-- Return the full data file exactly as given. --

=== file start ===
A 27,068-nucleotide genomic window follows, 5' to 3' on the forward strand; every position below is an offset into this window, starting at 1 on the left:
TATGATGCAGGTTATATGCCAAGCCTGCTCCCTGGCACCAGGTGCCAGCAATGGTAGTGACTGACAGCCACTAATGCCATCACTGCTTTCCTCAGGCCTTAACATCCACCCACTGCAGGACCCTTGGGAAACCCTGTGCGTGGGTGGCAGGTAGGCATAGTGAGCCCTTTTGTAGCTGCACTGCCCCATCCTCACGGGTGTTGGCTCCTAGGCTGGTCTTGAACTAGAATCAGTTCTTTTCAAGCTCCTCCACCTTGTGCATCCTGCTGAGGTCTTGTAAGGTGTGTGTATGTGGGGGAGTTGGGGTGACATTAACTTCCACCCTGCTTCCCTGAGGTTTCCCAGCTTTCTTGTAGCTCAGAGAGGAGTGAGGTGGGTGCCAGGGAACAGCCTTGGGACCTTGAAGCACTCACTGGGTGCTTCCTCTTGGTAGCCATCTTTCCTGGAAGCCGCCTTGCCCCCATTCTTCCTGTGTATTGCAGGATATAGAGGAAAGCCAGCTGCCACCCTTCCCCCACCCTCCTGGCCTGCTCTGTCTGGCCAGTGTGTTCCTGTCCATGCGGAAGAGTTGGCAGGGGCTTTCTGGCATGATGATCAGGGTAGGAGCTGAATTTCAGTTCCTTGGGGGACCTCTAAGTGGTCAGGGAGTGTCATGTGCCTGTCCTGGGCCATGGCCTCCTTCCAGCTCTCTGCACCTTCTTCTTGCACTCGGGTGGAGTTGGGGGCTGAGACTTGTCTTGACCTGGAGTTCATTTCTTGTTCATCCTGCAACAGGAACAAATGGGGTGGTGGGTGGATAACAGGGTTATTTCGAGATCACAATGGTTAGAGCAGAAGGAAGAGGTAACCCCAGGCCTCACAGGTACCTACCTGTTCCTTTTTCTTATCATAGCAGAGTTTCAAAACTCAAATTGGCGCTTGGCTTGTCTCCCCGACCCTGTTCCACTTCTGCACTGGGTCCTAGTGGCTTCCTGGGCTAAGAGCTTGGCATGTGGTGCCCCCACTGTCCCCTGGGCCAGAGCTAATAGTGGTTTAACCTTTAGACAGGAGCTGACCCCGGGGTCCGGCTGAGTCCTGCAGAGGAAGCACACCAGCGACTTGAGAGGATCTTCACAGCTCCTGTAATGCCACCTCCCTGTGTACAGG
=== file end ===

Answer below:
A 27,068-nucleotide genomic window follows, 5' to 3' on the forward strand; every position below is an offset into this window, starting at 1 on the left:
TATGATGCAGGTTATATGCCAAGCCTGCTCCCTGGCACCAGGTGCCAGCAATGGTAGTGACTGACAGCCACTAATGCCATCACTGCTTTCCTCAGGCCTTAACATCCACCCACTGCAGGACCCTTGGGAAACCCTGTGCGTGGGTGGCAGGTAGGCATAGTGAGCCCTTTTGTAGCTGCACTGCCCCATCCTCACGGGTGTTGGCTCCTAGGCTGGTCTTGAACTAGAATCAGTTCTTTTCAAGCTCCTCCACCTTGTGCATCCTGCTGAGGTCTTGTAAGGTGTGTGTATGTGGGGGAGTTGGGGTGACATTAACTTCCACCCTGCTTCCCTGAGGTTTCCCAGCTTTCTTGTAGCTCAGAGAGGAGTGAGGTGGGTGCCAGGGAACAGCCTTGGGACCTTGAAGCACTCACTGGGTGCTTCCTCTTGGTAGCCATCTTTCCTGGAAGCCGCCTTGCCCCCATTCTTCCTGTGTATTGCAGGATATAGAGGAAAGCCAGCTGCCACCCTTCCCCCACCCTCCTGGCCTGCTCTGTCTGGCCAGTGTGTTCCTGTCCATGCGGAAGAGTTGGCAGGGGCTTTCTGGCATGATGATCAGGGTAGGAGCTGAATTTCAGTTCCTTGGGGGACCTCTAAGTGGTCAGGGAGTGTCATGTGCCTGTCCTGGGCCATGGCCTCCTTCCAGCTCTCTGCACCTTCTTCTTGCACTCGGGTGGAGTTGGGGGCTGAGACTTGTCTTGACCTGGAGTTCATTTCTTGTTCATCCTGCAACAGGAACAAATGGGGTGGTGGGTGGATAACAGGGTTATTTCGAGATCACAATGGTTAGAGCAGAAGGAAGAGGTAACCCCAGGCCTCACAGGTACCTACCTGTTCCTTTTTCTTATCATAGCAGAGTTTCAAAACTCAAATTGGCGCTTGGCTTGTCTCCCCGACCCTGTTCCACTTCTGCACTGGGTCCTAGTGGCTTCCTGGGCTAAGAGCTTGGCATGTGGTGCCCCCACTGTCCCCTGGGCCAGAGCTAATAGTGGTTTAACCTTTAGACAGGAGCTGACCCCGGGGTCCGGCTGAGTCCTGCAGAGGAAGCACACCAGCGACTTGAGAGGATCTTCACAGCTCCTGTAATGCCACCTCCCTGTGTACAGG